A Study of the Germination of Green Beans in Different Gravity Conditions
World Journal of Applied Physics
Volume 4, Issue 1, March 2019, Pages: 12-16
Received: Mar. 5, 2019;
Accepted: Apr. 13, 2019;
Published: Jun. 4, 2019
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Joompon Bamrungwong, Department of Industrial Physics and Medical Instrumentation, Faculty of Applied Science, King Mongkut’s University of Technology North Bangkok, Bangkok, Thailand
Bancha Arthibenyakul, Department of Industrial Physics and Medical Instrumentation, Faculty of Applied Science, King Mongkut’s University of Technology North Bangkok, Bangkok, Thailand
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The literature suggests that plants are able to grow in the absence of gravity, and NASA has a plan to cultivate plants on Mars. Thus, the aim of this research was to study the germination and growth of green beans at differing levels of gravity from 0.5G to 3G. Pseudo gravity has been used to study the growth and germination of the green beans under different gravity levels. The results showed that under high gravity the green beans were able to germinate but were unable to grow. Under low gravity the green beans were able to both germinate and grow. However, due to the limitations of the authors’ apparatus, the behavior of green beans under lower gravity levels than 0.5G could not be investigated. Finite element modeling was used to study the stems of the green beans at different gravity levels. The result from the FEM is correlated with the experiment but it did not take the angle from the horizontal line as the actual germination of the green beans. However, it shows that under high gravity the stems of the bean sprouts were not able to resist the force of gravity. Thus, the plants might be unable to germinate and grow on new planets of larger size.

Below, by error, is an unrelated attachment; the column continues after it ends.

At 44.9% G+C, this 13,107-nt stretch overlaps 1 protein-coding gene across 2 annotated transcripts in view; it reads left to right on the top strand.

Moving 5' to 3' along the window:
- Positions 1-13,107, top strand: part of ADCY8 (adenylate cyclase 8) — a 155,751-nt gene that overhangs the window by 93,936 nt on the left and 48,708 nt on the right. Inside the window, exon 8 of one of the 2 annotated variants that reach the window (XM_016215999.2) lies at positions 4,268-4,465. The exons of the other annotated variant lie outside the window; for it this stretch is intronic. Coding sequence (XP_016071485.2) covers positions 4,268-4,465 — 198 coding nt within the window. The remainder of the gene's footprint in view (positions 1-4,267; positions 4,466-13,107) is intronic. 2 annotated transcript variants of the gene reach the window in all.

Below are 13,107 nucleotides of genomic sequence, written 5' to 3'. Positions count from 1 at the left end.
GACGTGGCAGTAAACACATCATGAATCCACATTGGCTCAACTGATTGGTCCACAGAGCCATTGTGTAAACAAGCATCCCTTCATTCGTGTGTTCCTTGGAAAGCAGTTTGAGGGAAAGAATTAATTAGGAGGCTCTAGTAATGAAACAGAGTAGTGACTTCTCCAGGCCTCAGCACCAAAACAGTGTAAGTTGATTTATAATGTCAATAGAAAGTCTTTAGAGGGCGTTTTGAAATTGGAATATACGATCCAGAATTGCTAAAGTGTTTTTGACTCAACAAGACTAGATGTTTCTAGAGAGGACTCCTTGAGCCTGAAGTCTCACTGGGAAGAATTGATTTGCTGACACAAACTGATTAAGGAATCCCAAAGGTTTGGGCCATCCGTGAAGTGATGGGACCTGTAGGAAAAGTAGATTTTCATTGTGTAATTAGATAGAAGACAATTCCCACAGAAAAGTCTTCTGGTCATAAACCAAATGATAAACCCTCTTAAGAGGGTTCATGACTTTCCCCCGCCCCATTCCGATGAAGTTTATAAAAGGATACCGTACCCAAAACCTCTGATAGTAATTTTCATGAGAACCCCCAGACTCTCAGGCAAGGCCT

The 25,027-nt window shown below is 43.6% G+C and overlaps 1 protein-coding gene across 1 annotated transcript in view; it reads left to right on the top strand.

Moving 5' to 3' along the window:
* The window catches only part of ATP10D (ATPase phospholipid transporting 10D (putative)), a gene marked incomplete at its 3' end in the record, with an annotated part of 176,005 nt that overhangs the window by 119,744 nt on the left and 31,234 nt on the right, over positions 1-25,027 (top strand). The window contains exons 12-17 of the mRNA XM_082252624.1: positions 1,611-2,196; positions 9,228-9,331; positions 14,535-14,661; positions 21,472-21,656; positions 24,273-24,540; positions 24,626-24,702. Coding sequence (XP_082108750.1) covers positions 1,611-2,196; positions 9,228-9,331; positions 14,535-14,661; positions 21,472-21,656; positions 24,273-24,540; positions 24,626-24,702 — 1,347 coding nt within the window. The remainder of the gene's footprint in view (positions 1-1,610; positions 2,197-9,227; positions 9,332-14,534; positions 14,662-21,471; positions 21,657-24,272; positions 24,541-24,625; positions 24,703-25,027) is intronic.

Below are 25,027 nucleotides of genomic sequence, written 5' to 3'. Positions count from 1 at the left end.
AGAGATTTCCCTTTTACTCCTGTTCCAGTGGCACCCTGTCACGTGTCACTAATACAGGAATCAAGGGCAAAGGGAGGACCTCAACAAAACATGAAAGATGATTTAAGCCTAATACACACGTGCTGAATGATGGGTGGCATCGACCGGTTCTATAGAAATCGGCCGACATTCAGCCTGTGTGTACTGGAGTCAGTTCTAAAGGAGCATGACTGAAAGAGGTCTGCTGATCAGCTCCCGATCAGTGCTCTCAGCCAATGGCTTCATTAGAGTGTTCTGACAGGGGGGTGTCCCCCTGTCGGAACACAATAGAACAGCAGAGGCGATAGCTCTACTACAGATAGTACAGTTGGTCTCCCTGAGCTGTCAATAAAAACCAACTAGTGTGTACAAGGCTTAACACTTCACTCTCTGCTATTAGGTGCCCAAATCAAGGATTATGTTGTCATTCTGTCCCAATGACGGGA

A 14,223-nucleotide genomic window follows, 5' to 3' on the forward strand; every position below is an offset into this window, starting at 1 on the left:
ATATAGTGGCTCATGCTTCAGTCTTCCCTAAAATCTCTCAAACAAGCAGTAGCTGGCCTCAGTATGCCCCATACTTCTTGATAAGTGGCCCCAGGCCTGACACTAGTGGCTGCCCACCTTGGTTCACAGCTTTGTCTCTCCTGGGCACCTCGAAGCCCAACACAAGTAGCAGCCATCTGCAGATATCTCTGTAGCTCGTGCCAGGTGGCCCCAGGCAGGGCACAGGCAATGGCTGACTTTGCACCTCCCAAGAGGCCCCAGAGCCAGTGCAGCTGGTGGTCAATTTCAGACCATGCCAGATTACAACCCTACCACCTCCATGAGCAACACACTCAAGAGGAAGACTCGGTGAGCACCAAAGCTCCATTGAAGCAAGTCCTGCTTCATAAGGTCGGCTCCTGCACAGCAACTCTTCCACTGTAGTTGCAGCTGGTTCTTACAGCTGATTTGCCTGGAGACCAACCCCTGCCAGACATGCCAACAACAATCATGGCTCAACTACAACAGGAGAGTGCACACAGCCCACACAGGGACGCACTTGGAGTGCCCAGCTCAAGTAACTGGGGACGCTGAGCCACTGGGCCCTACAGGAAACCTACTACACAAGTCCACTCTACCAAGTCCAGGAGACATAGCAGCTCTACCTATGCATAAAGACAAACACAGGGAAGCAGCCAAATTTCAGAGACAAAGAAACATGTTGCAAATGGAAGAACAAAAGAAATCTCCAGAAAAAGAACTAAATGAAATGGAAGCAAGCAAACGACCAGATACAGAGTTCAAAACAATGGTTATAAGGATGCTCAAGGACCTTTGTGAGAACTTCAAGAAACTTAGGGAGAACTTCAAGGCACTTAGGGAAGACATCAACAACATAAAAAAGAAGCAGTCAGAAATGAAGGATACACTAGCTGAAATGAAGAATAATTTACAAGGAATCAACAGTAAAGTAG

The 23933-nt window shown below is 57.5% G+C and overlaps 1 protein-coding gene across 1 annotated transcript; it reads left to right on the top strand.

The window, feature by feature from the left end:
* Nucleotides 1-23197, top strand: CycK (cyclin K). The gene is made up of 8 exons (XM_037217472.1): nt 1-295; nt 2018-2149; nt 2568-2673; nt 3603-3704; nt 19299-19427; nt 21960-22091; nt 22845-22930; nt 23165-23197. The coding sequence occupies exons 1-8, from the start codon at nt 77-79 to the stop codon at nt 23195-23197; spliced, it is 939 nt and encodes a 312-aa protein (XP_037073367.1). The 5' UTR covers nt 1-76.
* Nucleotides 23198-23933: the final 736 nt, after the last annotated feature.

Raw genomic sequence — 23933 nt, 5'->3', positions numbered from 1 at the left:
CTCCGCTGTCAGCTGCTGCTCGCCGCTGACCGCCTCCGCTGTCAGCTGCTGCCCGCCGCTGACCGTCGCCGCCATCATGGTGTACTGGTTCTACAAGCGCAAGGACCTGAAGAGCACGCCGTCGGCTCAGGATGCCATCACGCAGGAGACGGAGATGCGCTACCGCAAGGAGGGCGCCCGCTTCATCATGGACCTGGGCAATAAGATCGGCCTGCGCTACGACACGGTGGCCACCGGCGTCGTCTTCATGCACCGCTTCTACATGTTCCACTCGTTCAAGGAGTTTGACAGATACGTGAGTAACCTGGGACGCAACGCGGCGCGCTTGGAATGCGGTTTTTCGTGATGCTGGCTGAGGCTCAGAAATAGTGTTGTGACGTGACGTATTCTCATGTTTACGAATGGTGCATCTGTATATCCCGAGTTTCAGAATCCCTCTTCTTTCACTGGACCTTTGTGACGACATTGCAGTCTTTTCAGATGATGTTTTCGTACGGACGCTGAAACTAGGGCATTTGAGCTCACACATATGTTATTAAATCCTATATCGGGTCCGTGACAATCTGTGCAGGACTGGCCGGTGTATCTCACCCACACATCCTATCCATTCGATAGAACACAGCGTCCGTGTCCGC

Green Beans, Growth, Germination, Gravity
To cite this article
A Study of the Germination of Green Beans in Different Gravity Conditions, World Journal of Applied Physics.
Vol. 4, No. 1,
2019, pp. 12-16.
Copyright © 2019 Authors retain the copyright of this article.
This article is an open access article distributed under the Creative Commons Attribution License (http://creativecommons.org/licenses/by/4.0/
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